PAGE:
Spain’s Far-Right Vox Party Sees Breakout Moment in New Election

EL EJIDO, Spain — Wedged between the mountains and the Mediterranean Sea, the Almería province of southern Spain was once a setting for the spaghetti westerns that turned Clint Eastwood into a star.

These days, shimmering miles of plastic greenhouses stretch to the horizon, incubating the tomatoes, peppers and other produce that have transformed this once impoverished region into a farming hub.

But the most important seed growing here along Spain’s southern coast may be that of Vox, Spain’s first far-right party since the end of the Franco dictatorship in 1975.

With Prime Minister Pedro Sánchez’s decision on Friday to call for new elections, Vox, which got its election breakthrough in El Ejido, will now have a chance to test its appeal on a national stage. Its entry will break a taboo for Spain, which until now has resisted the pull of far-right nationalism alive in much of Europe.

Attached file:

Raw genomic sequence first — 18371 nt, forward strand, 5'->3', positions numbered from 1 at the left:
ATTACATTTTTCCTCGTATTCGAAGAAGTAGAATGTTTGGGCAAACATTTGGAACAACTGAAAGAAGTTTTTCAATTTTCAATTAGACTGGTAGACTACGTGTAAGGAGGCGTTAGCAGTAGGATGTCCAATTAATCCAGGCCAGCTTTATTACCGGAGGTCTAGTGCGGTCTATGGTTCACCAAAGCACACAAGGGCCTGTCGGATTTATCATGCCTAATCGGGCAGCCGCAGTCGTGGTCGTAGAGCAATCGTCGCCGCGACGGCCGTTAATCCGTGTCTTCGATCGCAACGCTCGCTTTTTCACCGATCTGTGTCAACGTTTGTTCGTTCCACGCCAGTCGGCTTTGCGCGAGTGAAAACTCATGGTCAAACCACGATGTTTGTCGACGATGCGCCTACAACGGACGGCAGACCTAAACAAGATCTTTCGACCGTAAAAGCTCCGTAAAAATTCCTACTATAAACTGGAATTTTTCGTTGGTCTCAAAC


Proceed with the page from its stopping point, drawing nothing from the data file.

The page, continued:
In regional elections last December in Andalusia, where Almería is located, Vox won 11 percent of the vote. In El Ejido, a local municipality of about 90,000, it came out on top with almost 30 percent.

What animates Vox, its supporters say, is an urge to reclaim and defend Spanish nationalism in the face of perceived threats to the country’s integrity.

For Vox, that includes migration, though this region is heavily dependent on seasonal labor, and the independence drive in Catalonia, seen as an attempt by the affluent northeastern region to turn its back on poorer southern Spaniards.

“Illegal migration is a problem for the whole of Spain,” said Juan Francisco Rojas, the president of Vox in Almería, where about 14,000 migrants arrived from Africa last year as the populist government in Italy tightened its borders.

As for Catalan secessionism, he said, “Anything that affects one part of our territory also impacts the rest of Spain, which is why Vox wants to guarantee nobody can threaten our unity.”

While much of the country favors a hard line toward Catalonia, Spain has been relatively tolerant on the issue of migration.

Just how far Vox’s message will carry beyond the coastal south, then, is unclear. But the party’s emergence in a country with a long chapter of dictatorship under Francisco Franco has unsettled many.